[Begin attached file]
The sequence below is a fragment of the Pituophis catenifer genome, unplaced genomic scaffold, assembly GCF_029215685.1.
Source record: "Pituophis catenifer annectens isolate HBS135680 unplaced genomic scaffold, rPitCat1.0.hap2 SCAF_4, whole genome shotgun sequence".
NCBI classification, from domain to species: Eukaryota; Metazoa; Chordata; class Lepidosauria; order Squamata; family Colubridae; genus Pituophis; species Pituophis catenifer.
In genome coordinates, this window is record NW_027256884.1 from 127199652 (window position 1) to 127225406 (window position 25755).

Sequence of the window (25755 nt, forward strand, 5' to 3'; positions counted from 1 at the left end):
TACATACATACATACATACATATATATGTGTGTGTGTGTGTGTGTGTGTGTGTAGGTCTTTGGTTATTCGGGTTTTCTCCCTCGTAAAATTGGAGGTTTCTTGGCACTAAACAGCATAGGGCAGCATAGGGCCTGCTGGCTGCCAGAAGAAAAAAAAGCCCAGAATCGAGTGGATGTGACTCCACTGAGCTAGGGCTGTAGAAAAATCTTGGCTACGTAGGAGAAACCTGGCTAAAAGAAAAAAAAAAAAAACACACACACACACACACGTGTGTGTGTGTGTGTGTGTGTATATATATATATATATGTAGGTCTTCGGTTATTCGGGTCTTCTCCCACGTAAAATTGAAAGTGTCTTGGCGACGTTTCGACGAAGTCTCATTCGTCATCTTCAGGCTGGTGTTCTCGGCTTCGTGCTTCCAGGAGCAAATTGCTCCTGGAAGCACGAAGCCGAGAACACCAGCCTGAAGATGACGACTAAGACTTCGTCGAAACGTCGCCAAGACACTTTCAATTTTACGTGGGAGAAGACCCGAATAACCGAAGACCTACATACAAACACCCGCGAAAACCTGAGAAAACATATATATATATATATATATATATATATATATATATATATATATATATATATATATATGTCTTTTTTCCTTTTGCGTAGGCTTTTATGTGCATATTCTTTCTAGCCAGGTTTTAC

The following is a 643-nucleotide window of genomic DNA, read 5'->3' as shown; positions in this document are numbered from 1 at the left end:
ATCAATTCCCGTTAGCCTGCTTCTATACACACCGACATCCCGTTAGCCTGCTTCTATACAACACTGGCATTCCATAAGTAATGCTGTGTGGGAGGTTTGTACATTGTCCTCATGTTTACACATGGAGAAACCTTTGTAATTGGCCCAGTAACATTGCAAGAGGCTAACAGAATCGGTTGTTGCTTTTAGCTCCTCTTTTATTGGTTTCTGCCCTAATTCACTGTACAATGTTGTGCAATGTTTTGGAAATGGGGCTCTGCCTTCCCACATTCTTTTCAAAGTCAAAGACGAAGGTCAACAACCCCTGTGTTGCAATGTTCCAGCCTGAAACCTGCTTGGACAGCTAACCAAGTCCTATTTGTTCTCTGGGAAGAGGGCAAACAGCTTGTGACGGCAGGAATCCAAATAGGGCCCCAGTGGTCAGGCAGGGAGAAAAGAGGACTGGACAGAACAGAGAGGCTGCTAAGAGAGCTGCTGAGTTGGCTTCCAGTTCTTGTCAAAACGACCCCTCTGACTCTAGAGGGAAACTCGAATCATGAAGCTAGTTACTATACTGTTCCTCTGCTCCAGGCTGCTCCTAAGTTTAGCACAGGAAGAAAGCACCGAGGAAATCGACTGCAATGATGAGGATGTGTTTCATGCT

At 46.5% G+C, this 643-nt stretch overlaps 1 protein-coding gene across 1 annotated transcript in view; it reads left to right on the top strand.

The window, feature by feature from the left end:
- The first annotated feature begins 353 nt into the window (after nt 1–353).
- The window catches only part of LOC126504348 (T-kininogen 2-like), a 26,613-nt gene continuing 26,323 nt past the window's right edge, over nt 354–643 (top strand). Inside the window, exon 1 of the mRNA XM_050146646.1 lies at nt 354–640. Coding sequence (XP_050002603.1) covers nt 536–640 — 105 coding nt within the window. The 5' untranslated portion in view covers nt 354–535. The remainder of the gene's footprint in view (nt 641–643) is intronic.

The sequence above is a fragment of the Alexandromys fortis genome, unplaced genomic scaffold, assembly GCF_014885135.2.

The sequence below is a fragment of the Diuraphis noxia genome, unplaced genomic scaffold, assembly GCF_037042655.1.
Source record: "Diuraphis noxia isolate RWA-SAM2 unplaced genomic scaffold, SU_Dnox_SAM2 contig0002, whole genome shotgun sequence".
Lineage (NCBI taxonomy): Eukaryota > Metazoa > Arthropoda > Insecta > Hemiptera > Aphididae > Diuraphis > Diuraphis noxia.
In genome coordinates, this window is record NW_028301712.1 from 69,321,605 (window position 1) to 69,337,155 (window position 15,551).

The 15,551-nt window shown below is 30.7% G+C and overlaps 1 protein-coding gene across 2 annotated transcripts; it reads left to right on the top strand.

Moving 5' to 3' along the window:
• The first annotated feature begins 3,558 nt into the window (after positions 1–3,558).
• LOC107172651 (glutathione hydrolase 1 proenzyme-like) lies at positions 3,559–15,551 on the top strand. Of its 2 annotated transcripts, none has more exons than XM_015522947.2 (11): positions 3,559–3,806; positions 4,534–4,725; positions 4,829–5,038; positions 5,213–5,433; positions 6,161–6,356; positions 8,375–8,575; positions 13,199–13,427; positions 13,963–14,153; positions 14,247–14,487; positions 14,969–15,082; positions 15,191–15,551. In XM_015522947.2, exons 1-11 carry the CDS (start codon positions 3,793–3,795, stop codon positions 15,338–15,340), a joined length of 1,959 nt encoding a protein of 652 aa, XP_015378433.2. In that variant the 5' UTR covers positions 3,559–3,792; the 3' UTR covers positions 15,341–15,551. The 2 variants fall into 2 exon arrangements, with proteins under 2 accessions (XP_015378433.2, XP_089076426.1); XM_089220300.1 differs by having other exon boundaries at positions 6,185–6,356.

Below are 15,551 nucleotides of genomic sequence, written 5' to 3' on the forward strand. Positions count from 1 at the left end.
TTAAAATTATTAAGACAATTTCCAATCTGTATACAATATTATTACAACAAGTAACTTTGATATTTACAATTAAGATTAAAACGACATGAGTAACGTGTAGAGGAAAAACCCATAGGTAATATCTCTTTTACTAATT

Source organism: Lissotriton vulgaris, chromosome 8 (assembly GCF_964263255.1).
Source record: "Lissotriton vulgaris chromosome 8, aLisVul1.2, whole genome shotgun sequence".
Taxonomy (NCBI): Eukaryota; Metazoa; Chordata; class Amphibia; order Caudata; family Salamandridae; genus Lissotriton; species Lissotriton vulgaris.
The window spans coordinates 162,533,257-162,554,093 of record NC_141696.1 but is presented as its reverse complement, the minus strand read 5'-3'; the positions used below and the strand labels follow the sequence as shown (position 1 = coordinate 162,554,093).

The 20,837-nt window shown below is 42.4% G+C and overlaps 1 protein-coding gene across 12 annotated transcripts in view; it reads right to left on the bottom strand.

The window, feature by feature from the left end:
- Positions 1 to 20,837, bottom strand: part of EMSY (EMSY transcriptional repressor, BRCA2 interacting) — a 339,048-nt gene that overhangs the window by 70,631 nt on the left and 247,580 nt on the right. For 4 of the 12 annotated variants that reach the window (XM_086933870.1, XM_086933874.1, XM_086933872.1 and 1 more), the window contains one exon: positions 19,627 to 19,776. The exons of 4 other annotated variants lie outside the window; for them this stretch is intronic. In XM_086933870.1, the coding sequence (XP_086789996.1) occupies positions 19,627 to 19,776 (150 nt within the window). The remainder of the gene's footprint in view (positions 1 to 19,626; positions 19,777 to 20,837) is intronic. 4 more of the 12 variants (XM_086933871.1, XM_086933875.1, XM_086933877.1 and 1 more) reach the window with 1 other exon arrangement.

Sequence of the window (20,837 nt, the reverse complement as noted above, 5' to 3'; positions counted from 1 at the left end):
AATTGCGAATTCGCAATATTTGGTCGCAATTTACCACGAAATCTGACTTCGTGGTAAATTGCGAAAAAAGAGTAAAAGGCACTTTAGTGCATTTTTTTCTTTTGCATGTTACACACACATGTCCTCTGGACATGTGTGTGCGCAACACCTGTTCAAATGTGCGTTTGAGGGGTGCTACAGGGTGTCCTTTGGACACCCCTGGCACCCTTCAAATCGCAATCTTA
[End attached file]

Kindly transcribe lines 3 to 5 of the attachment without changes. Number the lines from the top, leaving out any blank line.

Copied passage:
NCBI classification, from domain to species: Eukaryota; Metazoa; Chordata; class Lepidosauria; order Squamata; family Colubridae; genus Pituophis; species Pituophis catenifer.
In genome coordinates, this window is record NW_027256884.1 from 127199652 (window position 1) to 127225406 (window position 25755).

Sequence of the window (25755 nt, forward strand, 5' to 3'; positions counted from 1 at the left end):